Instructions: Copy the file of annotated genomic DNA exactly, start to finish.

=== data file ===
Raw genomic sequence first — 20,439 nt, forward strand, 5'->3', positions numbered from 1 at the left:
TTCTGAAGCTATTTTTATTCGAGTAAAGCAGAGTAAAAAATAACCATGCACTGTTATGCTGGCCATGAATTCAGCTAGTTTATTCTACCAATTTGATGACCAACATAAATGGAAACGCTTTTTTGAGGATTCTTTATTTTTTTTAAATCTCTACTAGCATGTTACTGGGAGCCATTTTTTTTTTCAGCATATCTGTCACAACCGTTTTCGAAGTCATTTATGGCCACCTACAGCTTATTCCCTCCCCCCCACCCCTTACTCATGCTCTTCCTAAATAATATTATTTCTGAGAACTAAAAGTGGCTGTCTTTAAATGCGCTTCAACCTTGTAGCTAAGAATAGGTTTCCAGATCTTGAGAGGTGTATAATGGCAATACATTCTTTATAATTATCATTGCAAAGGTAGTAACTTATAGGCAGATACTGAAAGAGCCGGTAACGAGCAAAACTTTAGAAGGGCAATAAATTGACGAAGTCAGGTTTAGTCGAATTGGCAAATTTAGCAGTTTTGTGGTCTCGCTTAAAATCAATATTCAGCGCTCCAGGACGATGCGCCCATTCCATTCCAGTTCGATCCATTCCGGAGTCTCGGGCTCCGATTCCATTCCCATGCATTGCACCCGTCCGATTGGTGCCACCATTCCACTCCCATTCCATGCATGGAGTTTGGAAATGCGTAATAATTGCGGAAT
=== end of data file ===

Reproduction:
Raw genomic sequence first — 20,439 nt, forward strand, 5'->3', positions numbered from 1 at the left:
TTCTGAAGCTATTTTTATTCGAGTAAAGCAGAGTAAAAAATAACCATGCACTGTTATGCTGGCCATGAATTCAGCTAGTTTATTCTACCAATTTGATGACCAACATAAATGGAAACGCTTTTTTGAGGATTCTTTATTTTTTTTAAATCTCTACTAGCATGTTACTGGGAGCCATTTTTTTTTTCAGCATATCTGTCACAACCGTTTTCGAAGTCATTTATGGCCACCTACAGCTTATTCCCTCCCCCCCACCCCTTACTCATGCTCTTCCTAAATAATATTATTTCTGAGAACTAAAAGTGGCTGTCTTTAAATGCGCTTCAACCTTGTAGCTAAGAATAGGTTTCCAGATCTTGAGAGGTGTATAATGGCAATACATTCTTTATAATTATCATTGCAAAGGTAGTAACTTATAGGCAGATACTGAAAGAGCCGGTAACGAGCAAAACTTTAGAAGGGCAATAAATTGACGAAGTCAGGTTTAGTCGAATTGGCAAATTTAGCAGTTTTGTGGTCTCGCTTAAAATCAATATTCAGCGCTCCAGGACGATGCGCCCATTCCATTCCAGTTCGATCCATTCCGGAGTCTCGGGCTCCGATTCCATTCCCATGCATTGCACCCGTCCGATTGGTGCCACCATTCCACTCCCATTCCATGCATGGAGTTTGGAAATGCGTAATAATTGCGGAAT